Thankfully, the sRGB mode is quite accurate, although heavy competition in the smartphone market means that it's still in the bottom half of the chart despite its accuracy. The only thing you could really complain about is that blues are a bit farther off than they should be, and 100% saturations for red, blue, and green fall a bit short as well. This is just nitpicking though, and I don't think anyone will have an issue with the accuracy of primary and secondary colors when using the sRGB mode.
The GretagMacbeth ColorChecker follows the same trend as the saturation test. In the NTSC color mode the error is relatively high, with many colors actually falling outside the sRGB gamut. Not surprisingly, chrominance errors constitute the largest portion of the overall error for each color mixture. The sRGB mode brings the errors under control, and the only colors where the error is a bit concerning are the blue shades, which makes sense given that the greyscale is deficient in blue which leads to the issues in rendering pure blues of varying saturation, as well as color mixtures with significant blue color components. One again, despite the good level of accuracy, the Pixel XL is actually just in the middle of the chart due to many devices with exceptional accuracy shipping in recent times.
The AMOLED display on the Pixel XL is a very high quality panel. I would say it's at least as good as the Nexus 6P, and further investigation into power usage may show that it's actually improved in that regard due to improvements in emitter efficiency in the past year. As far as color accuracy goes, both color modes have their own issues. The NTSC color mode is clearly not going to have a good level of color accuracy relative to the sRGB standard, which makes sense given that the gamut has completely different chromaticity values. I would like to reiterate that nobody who actually understands color and the color standards used today would ever choose the NTSC gamut, and I'd really love to know if it was actually something Google decided or if this is just how panels are coming from AMOLED suppliers.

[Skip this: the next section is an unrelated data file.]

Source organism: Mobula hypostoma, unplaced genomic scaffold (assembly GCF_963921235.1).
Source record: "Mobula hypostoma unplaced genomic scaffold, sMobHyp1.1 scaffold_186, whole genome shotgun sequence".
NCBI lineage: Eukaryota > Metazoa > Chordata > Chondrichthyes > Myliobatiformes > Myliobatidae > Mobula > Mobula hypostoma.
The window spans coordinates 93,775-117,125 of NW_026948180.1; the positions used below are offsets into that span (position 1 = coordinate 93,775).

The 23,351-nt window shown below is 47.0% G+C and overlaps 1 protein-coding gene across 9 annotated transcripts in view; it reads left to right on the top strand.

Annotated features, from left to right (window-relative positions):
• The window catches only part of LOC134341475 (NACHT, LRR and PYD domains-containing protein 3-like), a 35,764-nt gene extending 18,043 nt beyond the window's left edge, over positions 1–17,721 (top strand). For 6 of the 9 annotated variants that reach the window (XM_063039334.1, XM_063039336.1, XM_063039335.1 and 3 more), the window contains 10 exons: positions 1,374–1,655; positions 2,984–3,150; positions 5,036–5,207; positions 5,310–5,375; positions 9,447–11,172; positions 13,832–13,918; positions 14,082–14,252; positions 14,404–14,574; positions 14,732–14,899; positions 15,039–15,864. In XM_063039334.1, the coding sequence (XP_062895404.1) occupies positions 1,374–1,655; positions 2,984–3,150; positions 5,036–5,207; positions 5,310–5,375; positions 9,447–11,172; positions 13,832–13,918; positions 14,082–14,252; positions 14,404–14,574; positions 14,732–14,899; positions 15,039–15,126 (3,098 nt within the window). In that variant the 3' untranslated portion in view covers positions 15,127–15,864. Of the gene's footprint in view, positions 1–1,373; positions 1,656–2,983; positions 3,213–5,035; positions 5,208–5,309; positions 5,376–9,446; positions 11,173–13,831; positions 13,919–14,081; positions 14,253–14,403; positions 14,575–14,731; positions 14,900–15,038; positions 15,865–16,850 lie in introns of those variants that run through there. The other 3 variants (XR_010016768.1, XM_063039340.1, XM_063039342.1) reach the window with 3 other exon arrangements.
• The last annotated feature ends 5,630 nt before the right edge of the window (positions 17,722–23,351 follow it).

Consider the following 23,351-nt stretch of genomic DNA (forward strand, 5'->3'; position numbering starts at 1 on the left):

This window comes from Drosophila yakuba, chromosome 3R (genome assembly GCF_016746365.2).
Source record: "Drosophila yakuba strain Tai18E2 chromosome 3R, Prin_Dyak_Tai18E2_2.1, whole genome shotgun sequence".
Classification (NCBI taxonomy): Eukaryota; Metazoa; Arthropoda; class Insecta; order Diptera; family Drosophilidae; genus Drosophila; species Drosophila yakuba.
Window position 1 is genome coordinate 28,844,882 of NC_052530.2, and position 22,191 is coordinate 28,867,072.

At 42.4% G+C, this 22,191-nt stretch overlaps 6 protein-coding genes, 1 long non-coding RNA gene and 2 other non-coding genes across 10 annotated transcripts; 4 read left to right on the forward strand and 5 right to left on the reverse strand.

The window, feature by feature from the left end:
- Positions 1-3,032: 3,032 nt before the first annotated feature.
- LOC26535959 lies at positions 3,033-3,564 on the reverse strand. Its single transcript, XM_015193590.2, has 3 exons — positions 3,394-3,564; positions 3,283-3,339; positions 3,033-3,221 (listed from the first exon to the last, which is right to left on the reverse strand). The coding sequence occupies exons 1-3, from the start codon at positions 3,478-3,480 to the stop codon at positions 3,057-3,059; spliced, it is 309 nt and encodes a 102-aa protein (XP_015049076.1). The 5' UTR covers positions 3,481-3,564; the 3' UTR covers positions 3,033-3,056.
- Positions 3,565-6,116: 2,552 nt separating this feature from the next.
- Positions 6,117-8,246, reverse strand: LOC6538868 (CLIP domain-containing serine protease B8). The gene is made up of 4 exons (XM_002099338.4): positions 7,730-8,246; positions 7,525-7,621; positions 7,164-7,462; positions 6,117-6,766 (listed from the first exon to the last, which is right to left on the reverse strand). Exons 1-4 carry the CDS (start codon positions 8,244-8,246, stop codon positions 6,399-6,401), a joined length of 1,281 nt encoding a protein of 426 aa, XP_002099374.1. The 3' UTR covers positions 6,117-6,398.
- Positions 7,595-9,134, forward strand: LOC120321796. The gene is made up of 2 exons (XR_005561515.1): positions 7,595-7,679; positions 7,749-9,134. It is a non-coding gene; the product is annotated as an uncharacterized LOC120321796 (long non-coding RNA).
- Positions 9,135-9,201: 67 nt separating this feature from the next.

The sRGB mode is very good for color accuracy, although as I mentioned earlier, being really good as far as an objective analysis goes now means your accuracy is just decent relative to the competition. Realistically, I think the color accuracy on the Pixel XL is more than sufficient for any users. The only issue is that the greyscale exhibits significant green shifting. This is a big problem, and it's enough to make the sRGB mode unpleasant to use because the white background of the app drawer, apps, and web pages has a sickly green hue. The NTSC mode is skewed toward blue, but it's much less distracting than the sRGB mode's skew toward green.
Unfortunately, using the NTSC mode means you have to deal with inaccurate colors. For me, both color modes have at least one significant problem that negatively impacts my experience as a user. It's enough of a problem that I don't enjoy the Pixel XL's display because I'm used to devices like the OnePlus 3 and iPhone 7 which have accurate greyscale and color rendering. I believe that I'm more sensitive to this than most users because I'm coming from devices that are very close to the sRGB standard so I have that point of reference. Even so, as far as an objective display evaluation goes, I'd have to say that the Pixel XL has a very high quality display, but neither color mode is quite as good as what you can find on competing devices, including some that cost significantly less than the Pixel XL.